The Law in Your Life


Prenuptial Agreements

What is a Prenuptial Agreement?

A prenuptial agreement is an agreement entered into by two parties who may be about to become spouses, for the purpose of specifying what property belongs to what party. These agreement usually provide for a division of the couple’s property in the event of a divorce. Most frequently, one finds these types of agreements created prior to a second marriage, or where one party has a substantially larger number of assets than the other.

The Purpose

The purpose of such an agreement is to take the emotional issues out of dividing up the property at the end of a marriage, and to save money in legal fees by, in effect attempting to create a marital settlement agreement before the parties are ever even married and subsequently divorced.

The problem is that such agreements are not too popular when the institution of marriage is viewed. Couples take vows, which, in some religions, create a unity of two people into one "until death do us part." It is extraordinarily difficult for some people taking such vows to also take steps to plan for the event of a divorce. To many couples these steps, along with the romance, are too incompatible to spend time worrying about before their marriage.

Interestingly, in a purely legal and antiseptic manner, a prenuptial agreement is a great idea, and often does accomplish its purpose of dividing property after the marriage.

Common Provisions found in a Premarital Agreement

Some provisions placed into prenuptial agreements include the following [although this list is not meant to be a "do-it-yourself" checklist or an exhaustive list, and any party considering drafting one of these agreements should consult with an experienced attorney]:

  • Agreement to keep each spouse’s income and property separate during the marriage;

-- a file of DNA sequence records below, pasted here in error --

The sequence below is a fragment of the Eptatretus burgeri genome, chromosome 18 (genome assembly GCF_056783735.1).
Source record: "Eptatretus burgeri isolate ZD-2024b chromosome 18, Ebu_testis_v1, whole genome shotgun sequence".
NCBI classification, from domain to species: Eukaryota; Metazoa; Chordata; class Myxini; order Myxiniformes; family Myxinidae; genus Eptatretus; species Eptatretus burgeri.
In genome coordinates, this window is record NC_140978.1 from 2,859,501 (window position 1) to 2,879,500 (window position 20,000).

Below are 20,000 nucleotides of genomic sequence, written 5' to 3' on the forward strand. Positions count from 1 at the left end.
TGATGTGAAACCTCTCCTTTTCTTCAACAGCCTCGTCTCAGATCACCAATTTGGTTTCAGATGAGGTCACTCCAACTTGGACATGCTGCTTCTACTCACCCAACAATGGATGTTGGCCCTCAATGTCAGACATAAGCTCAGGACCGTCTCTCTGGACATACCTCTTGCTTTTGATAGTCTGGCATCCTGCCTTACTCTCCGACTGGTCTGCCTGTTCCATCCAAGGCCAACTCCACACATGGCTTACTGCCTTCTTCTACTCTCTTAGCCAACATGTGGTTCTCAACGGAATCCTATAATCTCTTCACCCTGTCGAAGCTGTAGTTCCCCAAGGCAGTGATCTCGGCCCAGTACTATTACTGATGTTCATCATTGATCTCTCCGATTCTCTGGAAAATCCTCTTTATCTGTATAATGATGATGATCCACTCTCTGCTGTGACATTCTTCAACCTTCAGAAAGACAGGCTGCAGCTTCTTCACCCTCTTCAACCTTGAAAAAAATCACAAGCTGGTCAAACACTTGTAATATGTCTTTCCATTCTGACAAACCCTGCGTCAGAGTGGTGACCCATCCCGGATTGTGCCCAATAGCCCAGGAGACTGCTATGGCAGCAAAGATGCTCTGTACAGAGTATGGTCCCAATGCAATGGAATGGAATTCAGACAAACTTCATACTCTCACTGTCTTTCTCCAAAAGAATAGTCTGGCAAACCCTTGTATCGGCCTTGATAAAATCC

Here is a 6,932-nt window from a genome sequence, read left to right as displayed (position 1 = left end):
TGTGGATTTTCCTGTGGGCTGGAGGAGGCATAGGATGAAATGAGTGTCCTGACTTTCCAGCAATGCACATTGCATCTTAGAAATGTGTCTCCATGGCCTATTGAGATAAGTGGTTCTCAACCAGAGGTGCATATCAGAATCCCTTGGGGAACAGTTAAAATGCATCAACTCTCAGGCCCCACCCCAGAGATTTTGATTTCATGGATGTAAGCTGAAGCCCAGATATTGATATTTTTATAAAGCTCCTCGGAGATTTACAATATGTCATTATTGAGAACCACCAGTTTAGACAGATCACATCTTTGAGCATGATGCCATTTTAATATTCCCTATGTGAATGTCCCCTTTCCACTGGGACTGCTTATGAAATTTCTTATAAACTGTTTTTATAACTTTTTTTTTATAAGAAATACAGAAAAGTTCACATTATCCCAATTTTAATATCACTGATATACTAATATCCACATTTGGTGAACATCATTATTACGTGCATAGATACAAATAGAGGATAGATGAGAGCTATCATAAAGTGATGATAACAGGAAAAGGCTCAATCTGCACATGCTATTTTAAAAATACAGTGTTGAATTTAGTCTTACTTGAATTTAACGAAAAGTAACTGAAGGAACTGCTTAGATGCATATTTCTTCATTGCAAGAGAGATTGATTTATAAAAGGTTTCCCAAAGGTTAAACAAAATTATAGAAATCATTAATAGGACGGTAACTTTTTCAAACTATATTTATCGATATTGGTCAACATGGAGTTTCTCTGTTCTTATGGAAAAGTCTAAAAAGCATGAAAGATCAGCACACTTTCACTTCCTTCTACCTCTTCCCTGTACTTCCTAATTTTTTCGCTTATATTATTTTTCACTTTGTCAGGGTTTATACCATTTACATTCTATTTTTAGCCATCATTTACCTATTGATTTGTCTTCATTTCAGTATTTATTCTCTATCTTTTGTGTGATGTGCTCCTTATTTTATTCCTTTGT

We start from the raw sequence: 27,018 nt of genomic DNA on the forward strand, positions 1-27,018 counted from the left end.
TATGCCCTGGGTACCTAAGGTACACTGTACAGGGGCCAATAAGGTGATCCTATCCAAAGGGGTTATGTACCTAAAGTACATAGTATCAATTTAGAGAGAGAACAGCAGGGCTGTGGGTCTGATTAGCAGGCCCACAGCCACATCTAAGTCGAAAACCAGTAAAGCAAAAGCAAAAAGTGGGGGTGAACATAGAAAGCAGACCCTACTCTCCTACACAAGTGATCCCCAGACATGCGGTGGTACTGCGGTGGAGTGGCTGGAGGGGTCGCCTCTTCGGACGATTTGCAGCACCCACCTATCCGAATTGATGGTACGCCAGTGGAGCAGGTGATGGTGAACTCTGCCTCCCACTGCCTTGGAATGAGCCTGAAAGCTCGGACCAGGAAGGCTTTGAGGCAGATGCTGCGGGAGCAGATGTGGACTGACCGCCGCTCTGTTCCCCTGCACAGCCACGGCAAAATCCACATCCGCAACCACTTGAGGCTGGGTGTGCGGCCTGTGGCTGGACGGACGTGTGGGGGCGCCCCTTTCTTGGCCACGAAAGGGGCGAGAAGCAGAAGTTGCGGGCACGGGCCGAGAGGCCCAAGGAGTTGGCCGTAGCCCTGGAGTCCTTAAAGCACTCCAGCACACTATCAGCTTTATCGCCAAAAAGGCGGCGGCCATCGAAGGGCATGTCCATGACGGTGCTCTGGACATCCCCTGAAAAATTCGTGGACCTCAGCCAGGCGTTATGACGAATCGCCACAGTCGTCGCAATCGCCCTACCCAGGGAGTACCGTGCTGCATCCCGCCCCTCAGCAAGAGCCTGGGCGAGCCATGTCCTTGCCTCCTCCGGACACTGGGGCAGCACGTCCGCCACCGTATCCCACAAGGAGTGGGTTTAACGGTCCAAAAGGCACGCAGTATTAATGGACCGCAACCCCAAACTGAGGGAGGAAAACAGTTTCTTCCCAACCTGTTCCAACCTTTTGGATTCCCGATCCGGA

• Agreement on child custody;
  • Agreement on child visitation rights;
  • Agreement on disposition of property after death;
  • Agreement on sharing expenses and child care during the marriage;
  • Agreement on property settlement after a divorce;
  • Agreement about some activity, such as sex, household chores, recreation, and related items, during the marriage

Whether all of these items are enforceable can be a serious issue, and any resolution varies by state court. Experienced attorneys may be able to predict which of these provisions may not withstand state scrutiny, in the event of a challenge. As a very general rule, the provisions fixing the activities couples will engage in or refrain from once they are married can cause problems for courts, where they conflict with the state constitution, state laws and regulations.

When Do They Not Work?

As one might expect, several problems may arise during the marriage which present problems for the enforcement of the couple’s prenuptial agreement. First and foremost, in many states the courts will look at what is best for the children in the marriage, regardless of what the parties specified in their agreement. If the couple decided that they would have joint custody which meant every other day, the court would examine this arrangement at divorce time to determine if the children could live with this type of "juggling."

Second, the parties, by their actions during the marriage, can actually serve to modify the agreement, sometimes unintentionally. As discussed in the Contracts section of this library, any contract, even one in writing, can be subsequently modified by the conduct of the parties. One requirement is that the parties intended their conduct to be a modification. Thus, the fact that one of the spouses took $2,000 per month from a previously specified separate bank account and paid it into the couples' bank account for three (3) years straight, could be taken to mean that the owner of the account was donating these funds to the marriage, and in fact, arguably intended the proceeds of the entire account to be deemed the property of the marriage. This may not be what the spouse intended, but one can see that the actions after the prenuptial agreement and the marriage may give rise to a serious argument that the spouse intended to donate these proceeds to the marriage.

Third, many spouses cannot resist the potential income, and despite the prenuptial agreement, will sue anyway to see if they can get more than the agreement provides, or to see if the other spouse will agree to settle the matter and pay more than the agreement provides.

Concern Area:

All such agreements rely on basic contract principles in many cases. The problem is compounded by the fact that many divorce courts are not contract courts, and the emotional issues charge the debates and place a huge emphasis on interpreting the contract if necessary. You should make every effort to consult with an experienced attorney in drafting one of these documents. You should also be ready to handle the emotional issues that may arise at the suggestion of a prenuptial agreement.

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